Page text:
1. [Ace] The Snake (run to the top, just the second turn, just the first turn)
  2. Run up the stairs (to the very top ~100 stairs)
  3. Step Up the big steps (box jump, step up squat, step up)
  4. Inverted Rows (30 each, 20, 15)
  5. Run up the stairs (half way ~50 stairs)
  6. Inverted Rows (30 each, 20, 15)
  7. Run up the steep hill (4 times, 3 times, 2 times)
  8. Run up the stairs (half way ~50 stairs)
  9. Star Jumps (Jumping Jacks) x200 group total
  10. Step Up the big steps (box jump, step up squat, step up)

Tabata

Tabata is nothing new. In fact HIIT was spawned from Tabata, a training method originally designed for Olympic speed skaters. Highly intense, short bursts followed by equally as short rest periods. The goal is totally exhaust yourself. Note that Tabata is not beginner friendly so offer this to your more intermediate and advanced practitioners who are looking to take it to the next level.

A truly body-changing Tabata workout will incorporate plyometric movements like burpees, jump squats and lunges, and mountain climbers, along with body-toning moves like push-ups, crunches, and tricep dips. You can use gym equipment, weights, and any accessories you want. Or just grab a jump rope for a mistake-proof Tabata workout.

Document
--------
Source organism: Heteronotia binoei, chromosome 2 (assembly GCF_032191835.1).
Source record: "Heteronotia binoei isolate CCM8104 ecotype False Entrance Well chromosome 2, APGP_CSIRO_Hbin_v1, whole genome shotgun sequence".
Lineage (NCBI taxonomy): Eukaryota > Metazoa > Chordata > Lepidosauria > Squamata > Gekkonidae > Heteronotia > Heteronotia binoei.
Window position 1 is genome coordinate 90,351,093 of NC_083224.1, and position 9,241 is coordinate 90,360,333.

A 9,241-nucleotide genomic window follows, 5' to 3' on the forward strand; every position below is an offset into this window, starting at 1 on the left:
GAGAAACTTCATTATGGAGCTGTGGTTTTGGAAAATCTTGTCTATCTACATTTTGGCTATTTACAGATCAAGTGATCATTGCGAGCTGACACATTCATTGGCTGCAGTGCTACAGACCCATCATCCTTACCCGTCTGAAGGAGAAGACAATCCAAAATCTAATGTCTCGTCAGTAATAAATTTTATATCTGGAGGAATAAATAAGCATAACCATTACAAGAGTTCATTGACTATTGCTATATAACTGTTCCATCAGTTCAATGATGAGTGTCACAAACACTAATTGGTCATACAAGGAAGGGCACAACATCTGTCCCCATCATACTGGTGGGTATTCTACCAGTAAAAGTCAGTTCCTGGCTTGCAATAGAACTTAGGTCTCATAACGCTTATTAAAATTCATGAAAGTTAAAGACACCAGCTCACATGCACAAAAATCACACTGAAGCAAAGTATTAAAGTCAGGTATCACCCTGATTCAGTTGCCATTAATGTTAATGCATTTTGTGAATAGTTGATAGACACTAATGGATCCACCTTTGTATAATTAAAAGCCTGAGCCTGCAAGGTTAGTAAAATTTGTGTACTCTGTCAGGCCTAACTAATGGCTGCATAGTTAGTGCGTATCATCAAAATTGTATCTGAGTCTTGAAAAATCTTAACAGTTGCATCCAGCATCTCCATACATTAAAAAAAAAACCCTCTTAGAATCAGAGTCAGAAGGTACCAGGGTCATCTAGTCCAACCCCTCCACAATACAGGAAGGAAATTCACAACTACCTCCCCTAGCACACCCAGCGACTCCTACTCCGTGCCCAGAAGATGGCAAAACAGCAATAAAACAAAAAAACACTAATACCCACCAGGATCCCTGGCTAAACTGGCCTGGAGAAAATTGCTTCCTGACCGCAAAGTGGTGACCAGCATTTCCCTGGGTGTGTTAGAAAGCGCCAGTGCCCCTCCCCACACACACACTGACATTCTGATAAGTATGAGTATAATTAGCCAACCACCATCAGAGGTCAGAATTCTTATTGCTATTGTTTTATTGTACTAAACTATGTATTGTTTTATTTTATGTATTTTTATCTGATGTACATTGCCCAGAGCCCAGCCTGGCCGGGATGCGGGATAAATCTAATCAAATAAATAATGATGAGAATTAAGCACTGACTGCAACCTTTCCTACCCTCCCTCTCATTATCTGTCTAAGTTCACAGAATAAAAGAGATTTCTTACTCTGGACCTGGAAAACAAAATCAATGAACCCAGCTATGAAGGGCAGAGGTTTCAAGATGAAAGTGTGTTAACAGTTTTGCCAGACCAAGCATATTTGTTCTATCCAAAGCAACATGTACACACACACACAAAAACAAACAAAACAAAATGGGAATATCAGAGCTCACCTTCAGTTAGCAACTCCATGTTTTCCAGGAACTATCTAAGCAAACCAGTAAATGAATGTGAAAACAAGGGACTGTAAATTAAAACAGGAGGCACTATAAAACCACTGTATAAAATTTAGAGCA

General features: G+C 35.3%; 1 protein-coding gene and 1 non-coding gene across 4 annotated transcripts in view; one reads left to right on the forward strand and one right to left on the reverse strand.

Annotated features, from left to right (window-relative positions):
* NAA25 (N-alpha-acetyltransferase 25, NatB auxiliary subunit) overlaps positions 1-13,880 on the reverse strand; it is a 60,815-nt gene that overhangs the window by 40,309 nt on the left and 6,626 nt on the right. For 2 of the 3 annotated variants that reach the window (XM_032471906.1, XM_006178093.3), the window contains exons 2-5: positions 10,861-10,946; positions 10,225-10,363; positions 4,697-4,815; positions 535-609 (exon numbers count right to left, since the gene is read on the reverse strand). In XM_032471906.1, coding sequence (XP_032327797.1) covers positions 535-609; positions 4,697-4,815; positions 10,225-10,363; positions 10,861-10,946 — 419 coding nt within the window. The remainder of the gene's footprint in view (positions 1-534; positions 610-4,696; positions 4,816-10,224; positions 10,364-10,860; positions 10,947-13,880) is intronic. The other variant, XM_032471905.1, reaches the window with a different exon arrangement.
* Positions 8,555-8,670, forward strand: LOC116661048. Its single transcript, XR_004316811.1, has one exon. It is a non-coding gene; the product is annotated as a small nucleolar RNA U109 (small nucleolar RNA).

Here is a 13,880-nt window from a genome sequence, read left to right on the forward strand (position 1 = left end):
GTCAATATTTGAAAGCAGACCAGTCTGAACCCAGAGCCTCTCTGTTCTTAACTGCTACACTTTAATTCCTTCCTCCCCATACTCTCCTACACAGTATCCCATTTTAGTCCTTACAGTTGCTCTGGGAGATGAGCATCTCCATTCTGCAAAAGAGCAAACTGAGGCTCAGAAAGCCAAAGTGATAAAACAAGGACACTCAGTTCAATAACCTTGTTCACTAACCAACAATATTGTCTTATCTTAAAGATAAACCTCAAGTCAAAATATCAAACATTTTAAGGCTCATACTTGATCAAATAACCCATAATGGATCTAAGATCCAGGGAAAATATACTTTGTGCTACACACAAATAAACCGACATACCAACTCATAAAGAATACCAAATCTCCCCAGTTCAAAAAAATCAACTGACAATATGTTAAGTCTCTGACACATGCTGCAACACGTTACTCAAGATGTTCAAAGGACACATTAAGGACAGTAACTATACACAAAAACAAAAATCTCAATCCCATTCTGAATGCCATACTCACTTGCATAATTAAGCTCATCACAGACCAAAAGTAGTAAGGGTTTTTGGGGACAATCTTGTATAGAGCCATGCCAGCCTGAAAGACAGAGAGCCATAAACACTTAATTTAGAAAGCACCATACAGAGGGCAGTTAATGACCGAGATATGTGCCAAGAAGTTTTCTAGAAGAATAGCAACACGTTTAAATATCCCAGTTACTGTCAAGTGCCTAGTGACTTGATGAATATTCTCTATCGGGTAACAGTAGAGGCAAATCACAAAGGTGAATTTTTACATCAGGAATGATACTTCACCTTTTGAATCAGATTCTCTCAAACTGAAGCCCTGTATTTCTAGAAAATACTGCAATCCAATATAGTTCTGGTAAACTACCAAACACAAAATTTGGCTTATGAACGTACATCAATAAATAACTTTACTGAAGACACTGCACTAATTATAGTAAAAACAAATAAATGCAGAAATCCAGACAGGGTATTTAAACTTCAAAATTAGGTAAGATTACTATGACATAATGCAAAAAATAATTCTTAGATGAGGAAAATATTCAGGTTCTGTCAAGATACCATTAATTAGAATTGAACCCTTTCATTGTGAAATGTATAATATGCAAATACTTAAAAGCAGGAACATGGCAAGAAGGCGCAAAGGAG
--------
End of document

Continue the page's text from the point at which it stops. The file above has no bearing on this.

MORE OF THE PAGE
Team Builder or Small Groups (3 or 4 people per group)

There are many small group workout ideas that lend themselves to outdoor exercise classes. Here’s one that’s challenging and fun: 


100-rep Workout

Goal: Strategy and balancing of team-member contributions

Set-up: Create teams of four and set up four to six stations, with each station consisting of four exercises. Stations could focus on upper body, lower body, core, cardio, jumping, etc. Here are examples of upper- and lower-body stations: